Like all cinema on terrorism, this partially-gripping recreation of 26/11 terror attack on Mumbai’s Taj hotel, walks that thin cracked-ice line between being vivid and exploitative. For a film that boasts of so much raw (and still hurting) material and such a charismatic lineup of actors, Hotel Mumbai turns out to be a disappointingly tame affair. It has more bark than actual bite, more spark than a raging fire. The characters are made to behave as if they are part of a normal Hollywood-styled disaster film like Airport, Towering Inferno or Earthquake . There is hardly a person we empathize with as a victim of a monstrous siege when Mumbai was held at gunpoint by a cluster of brainwashed young terror-trained emissaries.
Though providentially they don’t have beards, the terrorists are shown to be a bunch of morons obeying order from an invisible boss over the phone. One of the terrorist even moans to ‘Abbu’ over the phone how much he loves his ‘Ammi’ and wants to come home. Awww, poor baby.
The realization comes a bit late in the day. The plot is so blind to the ruminative spaces that define a terror-hostage crisis that it all begins to seem more like a horror thriller than a recreation of an event that Mumbai and India still think back to with disbelief and anger.
Did 26/11 really happen to us? I am afraid Hotel Mumbai is not interested in getting answers to the carnage. The essence of this borderline-exploitative terror treatise is the immediacy of the tragedy. The director goes on his own rampage with the gun shots drowning the voices of terrified hotel guests. Characters trapped in such a situation should be shown forming a protective ring of empathy among themselves. Apart from one relationship, nothing grows in the course of this film. Not even a potted plant.
An actor like Armie Hammer currently a global pinup favourite, is reduced to a sketchy hazy tentative figure who makes a run for his infant child through the smoky sinister corridors of the luxury hotel while the nanny (Tilda Cobham Hervey) hides with the baby in a cupboard. Armie’s wife, a Muslim played by Nazneen Boniadi, offers an interesting possibility of how terrorism is insensitively equated with a particular ethos. But the political debate, whenever the gunshots cease,are so shallow, they reduce the characters’ cultural identity to a mere signpost seen in passing from a speeding vehicle.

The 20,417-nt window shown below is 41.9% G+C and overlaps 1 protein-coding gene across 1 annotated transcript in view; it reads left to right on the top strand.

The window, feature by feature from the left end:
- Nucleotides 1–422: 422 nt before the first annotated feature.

The performers are largely required to express fear or run for their lives. Only Anupam Kher as the dignified principled chef of the hotel , manages to rise above the chaos to give a empathetic performance. Dev Patel looks nothing like a Sikh and his speech to a baffled aging female tourist (who is definitely not coming to India for her next vacation) on how sacred his turban is, comes straight from Sunny Deol’s Gadar and Akshay Kumar’s Kesari.
Later the aforementioned turban ( a more well-etched character than the actor wearing it) is used to stop a woman from bleeding to death. Much later, as the smoke and fire are doused, a mother is reunited with her lost child. Manmohan Desai must be smiling.
And I wondered what the fuss was all about. Why ban the film’s screening in the fear that it may incite violent feelings? Nothing in Hotel Mumbai is so persuasive as to make a difference to our perception of terrorism.
At best, Hotel Mumbai is a a fairly interesting pulp take on the actual incident and better than Ram Gopal Varma’s Attacks Of 26/11. At worst it is a noisy bristling fictionalised version of a true incident that should not be tampered with.